A highlight of driving west on the highway past Ellwood is the view of the shoreline’s angular sandstone ribs, the youthful uplift of ancient sediments that line up parallel to the coast. This dramatic geomorphology crests at Santa Ynez Peak above El Capitan. Below, grasslands cover the nearby Rincon shale, and ceanothus chaparral encases steeper Vaqueros sandstone slopes above.
The rocks, like the highway, trend west. Both are regularly interrupted by canyons running south, slowly eroding the mountains into the Pacific. One of the deepest and most picturesque is the Arroyo Hondo, between Refugio and Gaviota.
In her brilliantly illustrated new book, Stories of Arroyo Hondo, author (and well-known area artist) Chris Chapman dissects the canyon’s human stratigraphy. In explicating its historic layers, she presents an archetype of our region’s history, starting more than 5,000 years ago with Chumash antecedents and their historic village of Tuxmu.
Santa Barbara’s first colonial family, the Ortegas, settled nearby at Refugio in 1794. In 1842, fourth-generation Ortegas, brothers Pedro and Manuel, built an adobe house at Arroyo Hondo where the original coast road crosses the perennial, fish-filled creek. Silverio Konoyo, born on Santa Rosa Island in 1788, lived at Arroyo Hondo and helped build the adobe. Konoyo was a proud maker and master of plank canoes, a Chumash survivor of Spanish colonization.
The Ortega family owned the Arroyo Hondo until 1908, when Jennie Hollister Hale purchased it. Like the canyon’s former anachronism, Konoyo, Pedro Ortega’s grandson Vicente continued living at the Arroyo Hondo through the late 1970s as ranch manager for Jennie’s branch of the Hollister family. An iconic vaquero, Vicente Ortega was born at Arroyo Hondo in 1885 and worked with Chumash vaquero Fernando Librado as well as for Jennie’s brother, Jim Hollister, on the neighboring Gaviota Ranch. In 2001, Jennie’s family sold the Arroyo Hondo to the Land Trust for Santa Barbara for a land preserve.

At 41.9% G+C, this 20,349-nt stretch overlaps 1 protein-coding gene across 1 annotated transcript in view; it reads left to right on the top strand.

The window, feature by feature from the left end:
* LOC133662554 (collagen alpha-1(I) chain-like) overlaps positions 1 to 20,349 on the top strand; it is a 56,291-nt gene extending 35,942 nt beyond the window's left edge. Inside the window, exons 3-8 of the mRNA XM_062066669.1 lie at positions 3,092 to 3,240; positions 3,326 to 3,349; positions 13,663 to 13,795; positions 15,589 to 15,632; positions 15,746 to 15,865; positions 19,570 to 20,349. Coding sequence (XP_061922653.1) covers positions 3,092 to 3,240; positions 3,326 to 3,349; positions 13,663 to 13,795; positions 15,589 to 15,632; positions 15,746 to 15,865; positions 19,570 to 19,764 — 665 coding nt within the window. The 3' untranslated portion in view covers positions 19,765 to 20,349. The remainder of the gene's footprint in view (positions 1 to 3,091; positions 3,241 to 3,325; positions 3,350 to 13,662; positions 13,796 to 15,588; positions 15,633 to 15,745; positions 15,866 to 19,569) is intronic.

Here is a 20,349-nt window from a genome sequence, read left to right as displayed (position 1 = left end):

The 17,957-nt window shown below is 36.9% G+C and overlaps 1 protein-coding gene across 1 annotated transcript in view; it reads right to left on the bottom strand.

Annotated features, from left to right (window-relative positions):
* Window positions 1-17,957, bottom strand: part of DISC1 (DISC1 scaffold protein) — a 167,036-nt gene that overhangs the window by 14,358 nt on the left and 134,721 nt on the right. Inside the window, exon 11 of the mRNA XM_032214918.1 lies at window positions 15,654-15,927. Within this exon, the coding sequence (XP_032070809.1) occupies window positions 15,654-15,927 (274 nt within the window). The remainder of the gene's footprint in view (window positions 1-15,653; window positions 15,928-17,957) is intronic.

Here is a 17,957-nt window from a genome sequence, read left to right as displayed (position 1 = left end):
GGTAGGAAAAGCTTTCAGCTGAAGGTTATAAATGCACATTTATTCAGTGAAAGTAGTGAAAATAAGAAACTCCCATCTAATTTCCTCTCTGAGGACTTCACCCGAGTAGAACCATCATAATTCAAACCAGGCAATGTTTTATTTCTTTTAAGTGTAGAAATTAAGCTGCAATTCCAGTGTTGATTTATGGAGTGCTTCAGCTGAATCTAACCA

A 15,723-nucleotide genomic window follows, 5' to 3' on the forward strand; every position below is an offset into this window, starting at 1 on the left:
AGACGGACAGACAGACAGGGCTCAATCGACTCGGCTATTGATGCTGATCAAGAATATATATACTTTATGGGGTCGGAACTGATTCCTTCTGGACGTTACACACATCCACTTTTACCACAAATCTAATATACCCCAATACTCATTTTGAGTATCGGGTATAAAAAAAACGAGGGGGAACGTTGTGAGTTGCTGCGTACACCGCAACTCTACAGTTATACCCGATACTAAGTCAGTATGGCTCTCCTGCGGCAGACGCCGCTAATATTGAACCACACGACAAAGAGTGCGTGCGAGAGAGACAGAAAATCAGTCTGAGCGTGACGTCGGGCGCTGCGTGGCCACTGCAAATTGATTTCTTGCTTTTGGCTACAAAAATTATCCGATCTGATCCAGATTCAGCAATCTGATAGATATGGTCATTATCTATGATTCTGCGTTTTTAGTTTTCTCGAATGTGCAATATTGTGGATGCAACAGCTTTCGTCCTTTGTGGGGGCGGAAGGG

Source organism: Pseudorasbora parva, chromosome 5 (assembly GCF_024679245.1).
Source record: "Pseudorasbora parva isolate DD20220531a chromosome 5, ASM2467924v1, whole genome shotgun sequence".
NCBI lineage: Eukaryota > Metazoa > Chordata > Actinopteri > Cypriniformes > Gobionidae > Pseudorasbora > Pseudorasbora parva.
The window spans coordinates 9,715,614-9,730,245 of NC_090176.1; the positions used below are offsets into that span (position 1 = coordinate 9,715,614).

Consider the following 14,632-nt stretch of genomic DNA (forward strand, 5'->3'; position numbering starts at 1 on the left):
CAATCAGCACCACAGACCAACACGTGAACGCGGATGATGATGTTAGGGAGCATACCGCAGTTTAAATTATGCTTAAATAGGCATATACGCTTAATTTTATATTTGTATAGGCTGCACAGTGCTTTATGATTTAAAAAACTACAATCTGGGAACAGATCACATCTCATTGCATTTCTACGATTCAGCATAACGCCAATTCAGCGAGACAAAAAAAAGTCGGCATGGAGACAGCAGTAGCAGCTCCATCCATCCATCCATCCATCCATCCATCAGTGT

The historic photographs are of great interest — they include the canyon’s prominent Ortega and Hollister residents as well as its classic Mexican period adobe house. The photos, some previously unpublished, are complemented by 32 plein air paintings by Chapman and her talented husband, John Iwerks. Many illustrate the canyon’s native flora.
One of the most interesting sections is devoted to the Arroyo Hondo’s role in transportation. These layers illustrate California history: Konoyo’s plank canoes; the first land exploration route by Spanish explorers later known as “El Camino Real”; the County’s Coast Highway and 1910 bridge; the canyon’s stagecoach stop/café from 1863-1900; the 1898 railroad trestle; the stunning 529-foot concrete two-lane highway bridge built in 1918 with five beautiful parabolic arches surmounted by 44 smaller arches; and the tragic all-but-ruination of the mouth of the canyon in 1949 by the state highway department’s earth fill for a four-lane highway. In 2007, the Land Trust installed a steelhead-friendly baffle system in the concrete culvert under the highway to enhance fish migration in the creek.